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Grammatically Speaking, December 2007

I’m going to start things off this time with a couple of follow-up questions based on a question I posted and answered in my September 2007 column on whether or not we should place thebefore Sudan.

Dear Mr. Firsten:

Thank you. I have always been at a loss as to how to explain the with countries. However, how does one explain the Netherlands, which I have always put together?


Elliot Wheelwright

Lowell, MA USA


Dear Sir,

I saw your explanation regarding the Sudan versus the Yukon, etc. That made perfect sense! How about the Philippines? Are they considered a territory because there are so many islands? Yet, are they not all part of that country?

Thank you,

Mrs. Kim Richey

Greensboro, NC USA

Dear Mr. Wheelwright and Mrs. Richey:

Thanks very much for your follow-up questions. At the end of my September column, I wrote, “the only time we correctly use the definite article in the name of a country is when the name includes a common noun: the United States, the United Kingdom, the Dominican Republic.”

This also holds true for the two examples you’ve cited. The Netherlands means “the Low Countries” or “the Low Lands,” incorporating a common noun, and is strongly related to the DutchHet Koninkrijk der Nederlanden, “the Kingdom of the Lowlands.”

As for the Philippines, what we don’t say but is understood is Islands. We’re really saying the Philippine Islands (again incorporating a common noun). We can see this in other examples such as the Azores and the Aleutians. By analogy, with certain geographical features, we also have this tendency not to say what the feature is since it’s understood: the Nile (River), the Amazon (River/Jungle/Rain Forest), the Cascades (Mountain Range).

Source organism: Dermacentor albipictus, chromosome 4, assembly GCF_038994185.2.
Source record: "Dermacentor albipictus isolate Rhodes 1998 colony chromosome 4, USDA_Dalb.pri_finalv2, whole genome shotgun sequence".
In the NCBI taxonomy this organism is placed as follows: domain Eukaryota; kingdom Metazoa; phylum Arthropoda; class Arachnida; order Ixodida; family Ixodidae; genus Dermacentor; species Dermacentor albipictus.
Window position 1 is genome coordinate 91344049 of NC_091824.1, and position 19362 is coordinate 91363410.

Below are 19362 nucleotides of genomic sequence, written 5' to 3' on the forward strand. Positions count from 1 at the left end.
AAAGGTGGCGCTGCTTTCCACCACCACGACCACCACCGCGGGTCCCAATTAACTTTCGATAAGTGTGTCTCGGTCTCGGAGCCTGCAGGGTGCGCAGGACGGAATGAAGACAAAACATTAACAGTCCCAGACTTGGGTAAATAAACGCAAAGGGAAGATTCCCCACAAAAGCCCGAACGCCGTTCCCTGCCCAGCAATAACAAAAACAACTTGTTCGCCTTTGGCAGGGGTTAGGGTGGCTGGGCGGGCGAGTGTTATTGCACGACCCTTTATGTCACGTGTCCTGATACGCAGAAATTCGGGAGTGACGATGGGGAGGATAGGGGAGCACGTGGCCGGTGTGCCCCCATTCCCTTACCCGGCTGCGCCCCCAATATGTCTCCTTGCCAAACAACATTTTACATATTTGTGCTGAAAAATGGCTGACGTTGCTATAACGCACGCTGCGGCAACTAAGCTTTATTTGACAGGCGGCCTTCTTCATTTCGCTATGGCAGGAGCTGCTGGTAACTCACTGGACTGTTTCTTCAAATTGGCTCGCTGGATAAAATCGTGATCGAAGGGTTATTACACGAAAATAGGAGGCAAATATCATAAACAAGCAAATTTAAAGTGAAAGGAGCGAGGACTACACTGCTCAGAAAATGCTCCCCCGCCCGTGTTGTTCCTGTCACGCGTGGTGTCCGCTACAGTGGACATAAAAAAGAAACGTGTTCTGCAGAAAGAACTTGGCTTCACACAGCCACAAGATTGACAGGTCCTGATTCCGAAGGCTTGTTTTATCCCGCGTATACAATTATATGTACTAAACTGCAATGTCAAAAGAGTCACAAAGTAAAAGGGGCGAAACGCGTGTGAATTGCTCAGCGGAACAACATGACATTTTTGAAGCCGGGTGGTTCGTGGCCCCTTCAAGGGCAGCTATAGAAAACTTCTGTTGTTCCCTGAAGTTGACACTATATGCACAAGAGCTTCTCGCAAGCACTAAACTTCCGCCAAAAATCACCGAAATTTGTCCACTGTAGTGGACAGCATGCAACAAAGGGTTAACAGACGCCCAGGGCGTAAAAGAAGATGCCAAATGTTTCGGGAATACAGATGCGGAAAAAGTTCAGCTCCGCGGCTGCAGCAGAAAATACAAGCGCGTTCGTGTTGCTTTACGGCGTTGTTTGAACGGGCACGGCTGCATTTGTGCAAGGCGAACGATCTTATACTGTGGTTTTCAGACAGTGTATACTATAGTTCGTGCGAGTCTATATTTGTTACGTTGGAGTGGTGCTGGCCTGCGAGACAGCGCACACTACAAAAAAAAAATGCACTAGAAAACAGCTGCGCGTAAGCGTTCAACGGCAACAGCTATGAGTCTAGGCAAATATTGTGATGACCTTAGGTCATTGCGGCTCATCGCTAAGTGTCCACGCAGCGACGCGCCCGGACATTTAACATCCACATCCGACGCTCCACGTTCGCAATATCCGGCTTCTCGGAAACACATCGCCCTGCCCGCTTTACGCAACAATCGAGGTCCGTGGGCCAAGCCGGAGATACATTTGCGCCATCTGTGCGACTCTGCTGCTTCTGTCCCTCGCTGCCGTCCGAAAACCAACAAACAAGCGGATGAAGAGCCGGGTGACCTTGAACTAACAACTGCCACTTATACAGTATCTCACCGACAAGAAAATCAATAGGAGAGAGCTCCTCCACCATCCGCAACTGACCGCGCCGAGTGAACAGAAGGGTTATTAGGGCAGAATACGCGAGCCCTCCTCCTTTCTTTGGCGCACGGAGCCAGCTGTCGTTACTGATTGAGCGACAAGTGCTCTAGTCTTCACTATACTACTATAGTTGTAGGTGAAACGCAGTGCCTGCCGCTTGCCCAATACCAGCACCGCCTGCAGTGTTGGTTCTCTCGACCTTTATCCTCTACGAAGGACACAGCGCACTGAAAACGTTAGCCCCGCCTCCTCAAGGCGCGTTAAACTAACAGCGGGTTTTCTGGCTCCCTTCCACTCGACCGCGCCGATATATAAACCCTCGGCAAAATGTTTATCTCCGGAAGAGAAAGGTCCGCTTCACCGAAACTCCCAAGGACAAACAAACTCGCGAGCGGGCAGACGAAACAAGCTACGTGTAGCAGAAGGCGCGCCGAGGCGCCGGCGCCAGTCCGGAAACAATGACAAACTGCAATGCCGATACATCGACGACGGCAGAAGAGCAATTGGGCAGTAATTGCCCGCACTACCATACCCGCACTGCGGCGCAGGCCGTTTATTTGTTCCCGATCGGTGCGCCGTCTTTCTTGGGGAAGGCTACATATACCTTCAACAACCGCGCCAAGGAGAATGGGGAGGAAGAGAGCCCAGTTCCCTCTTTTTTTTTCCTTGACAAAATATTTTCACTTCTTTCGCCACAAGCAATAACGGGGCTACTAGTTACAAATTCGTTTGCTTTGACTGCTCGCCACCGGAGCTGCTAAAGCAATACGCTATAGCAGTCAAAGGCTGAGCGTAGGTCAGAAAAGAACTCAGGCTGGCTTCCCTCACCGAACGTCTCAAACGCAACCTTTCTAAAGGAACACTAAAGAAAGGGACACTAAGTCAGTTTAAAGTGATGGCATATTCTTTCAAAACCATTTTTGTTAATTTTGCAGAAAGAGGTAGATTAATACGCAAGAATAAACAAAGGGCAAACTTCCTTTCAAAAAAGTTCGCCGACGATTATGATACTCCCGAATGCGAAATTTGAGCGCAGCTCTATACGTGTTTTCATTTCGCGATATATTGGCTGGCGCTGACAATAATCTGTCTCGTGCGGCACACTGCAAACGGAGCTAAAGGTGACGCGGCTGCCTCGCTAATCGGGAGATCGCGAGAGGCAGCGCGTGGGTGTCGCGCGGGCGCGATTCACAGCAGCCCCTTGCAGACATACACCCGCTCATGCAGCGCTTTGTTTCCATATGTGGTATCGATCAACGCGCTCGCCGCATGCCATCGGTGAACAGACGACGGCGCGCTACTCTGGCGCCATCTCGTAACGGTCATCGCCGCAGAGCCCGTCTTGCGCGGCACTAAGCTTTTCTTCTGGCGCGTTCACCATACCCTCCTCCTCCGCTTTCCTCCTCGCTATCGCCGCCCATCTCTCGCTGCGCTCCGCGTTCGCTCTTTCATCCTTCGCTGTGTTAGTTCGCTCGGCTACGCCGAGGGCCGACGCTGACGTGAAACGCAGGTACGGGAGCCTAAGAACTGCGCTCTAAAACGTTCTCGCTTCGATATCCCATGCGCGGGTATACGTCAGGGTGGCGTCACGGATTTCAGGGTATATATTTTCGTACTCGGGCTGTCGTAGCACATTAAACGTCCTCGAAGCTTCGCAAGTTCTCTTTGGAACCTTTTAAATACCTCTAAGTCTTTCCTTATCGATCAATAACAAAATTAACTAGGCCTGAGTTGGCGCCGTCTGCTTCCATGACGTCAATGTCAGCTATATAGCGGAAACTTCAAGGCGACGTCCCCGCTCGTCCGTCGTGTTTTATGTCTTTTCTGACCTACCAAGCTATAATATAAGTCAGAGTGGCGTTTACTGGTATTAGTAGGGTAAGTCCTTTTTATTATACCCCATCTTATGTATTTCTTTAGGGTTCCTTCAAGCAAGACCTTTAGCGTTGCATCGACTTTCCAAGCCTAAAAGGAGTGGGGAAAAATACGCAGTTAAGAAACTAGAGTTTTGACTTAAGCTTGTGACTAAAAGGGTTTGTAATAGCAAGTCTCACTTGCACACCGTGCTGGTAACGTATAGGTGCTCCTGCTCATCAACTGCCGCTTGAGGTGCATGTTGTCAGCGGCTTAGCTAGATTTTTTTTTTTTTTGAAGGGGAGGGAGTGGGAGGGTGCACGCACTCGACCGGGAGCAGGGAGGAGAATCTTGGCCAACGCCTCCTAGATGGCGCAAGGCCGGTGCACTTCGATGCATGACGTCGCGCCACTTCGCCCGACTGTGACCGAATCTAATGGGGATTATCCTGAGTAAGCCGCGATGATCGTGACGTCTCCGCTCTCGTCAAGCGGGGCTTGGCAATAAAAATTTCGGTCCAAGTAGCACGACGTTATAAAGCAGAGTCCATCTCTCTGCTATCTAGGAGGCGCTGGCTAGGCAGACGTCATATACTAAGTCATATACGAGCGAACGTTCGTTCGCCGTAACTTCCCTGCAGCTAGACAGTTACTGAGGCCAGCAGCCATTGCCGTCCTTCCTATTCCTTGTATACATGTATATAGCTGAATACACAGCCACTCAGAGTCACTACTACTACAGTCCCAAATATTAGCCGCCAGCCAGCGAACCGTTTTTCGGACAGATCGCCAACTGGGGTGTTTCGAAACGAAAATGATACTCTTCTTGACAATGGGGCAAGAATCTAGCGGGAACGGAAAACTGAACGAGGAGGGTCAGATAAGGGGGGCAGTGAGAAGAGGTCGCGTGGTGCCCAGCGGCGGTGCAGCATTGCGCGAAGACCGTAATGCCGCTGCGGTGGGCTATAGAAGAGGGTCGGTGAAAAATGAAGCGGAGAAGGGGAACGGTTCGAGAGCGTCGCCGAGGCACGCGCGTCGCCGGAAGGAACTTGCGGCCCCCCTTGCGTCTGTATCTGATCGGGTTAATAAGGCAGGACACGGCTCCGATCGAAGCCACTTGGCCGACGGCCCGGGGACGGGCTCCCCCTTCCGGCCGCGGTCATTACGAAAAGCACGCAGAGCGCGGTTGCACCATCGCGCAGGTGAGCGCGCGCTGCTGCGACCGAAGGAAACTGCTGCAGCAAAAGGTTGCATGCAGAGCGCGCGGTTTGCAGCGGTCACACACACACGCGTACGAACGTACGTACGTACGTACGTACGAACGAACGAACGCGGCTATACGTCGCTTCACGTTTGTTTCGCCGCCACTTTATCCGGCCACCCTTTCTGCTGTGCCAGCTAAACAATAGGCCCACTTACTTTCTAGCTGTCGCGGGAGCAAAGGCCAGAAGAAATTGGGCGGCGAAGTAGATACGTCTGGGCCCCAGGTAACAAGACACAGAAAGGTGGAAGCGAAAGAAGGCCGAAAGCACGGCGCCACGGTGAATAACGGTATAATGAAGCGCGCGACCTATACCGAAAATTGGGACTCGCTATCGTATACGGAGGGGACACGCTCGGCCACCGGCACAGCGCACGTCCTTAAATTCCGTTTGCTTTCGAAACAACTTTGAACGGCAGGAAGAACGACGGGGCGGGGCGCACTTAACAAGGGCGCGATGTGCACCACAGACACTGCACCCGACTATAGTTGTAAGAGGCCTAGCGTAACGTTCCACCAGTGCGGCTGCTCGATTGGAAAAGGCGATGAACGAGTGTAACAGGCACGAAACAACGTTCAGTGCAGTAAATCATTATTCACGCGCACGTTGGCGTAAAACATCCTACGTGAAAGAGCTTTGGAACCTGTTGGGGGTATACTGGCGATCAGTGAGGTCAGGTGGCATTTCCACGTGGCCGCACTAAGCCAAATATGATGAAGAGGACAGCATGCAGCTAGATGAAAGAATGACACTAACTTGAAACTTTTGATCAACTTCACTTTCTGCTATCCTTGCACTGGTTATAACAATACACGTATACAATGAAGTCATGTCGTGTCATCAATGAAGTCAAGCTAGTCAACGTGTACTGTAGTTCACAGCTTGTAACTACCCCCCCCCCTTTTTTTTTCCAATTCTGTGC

One curious example I’d like to add is the Bronx, one of New York City’s five boroughs. A Dutchman named Jonas Bronck first settled that part of New Amsterdam in 1639 with his farm along the Harlem River. Later settlers called that part of New Amsterdam the Broncks’ Land, which eventually became the Bronx, retaining the definite article since Land was understood at the time for the designation of that area.

I, for one, find information like this interesting and fun to learn about. Thanks for continuing this topic, folks!


Dear Mr. Firsten:

First of all let me say what a great column the September 2007 one was. “Zero degrees” and two computer “mouses.” Interesting stuff.

As the only full-time native speaker on one campus of the largest university in Japan, I get lots of grammar questions and sometimes can't answer them. The following e-mail, printed in full, is one such case:


Could you judge whether the following sentence is acceptable?

The press said that the chairman would resign from the board, and resigned from the board he has.

Thanks in advance.


I think that the sentence has to be “resign from the board he has,” but I don't know why. Can you help?

My thanks to you in advance.

Professor Michael Worman

Tokyo, Japan

Dear Professor Worman: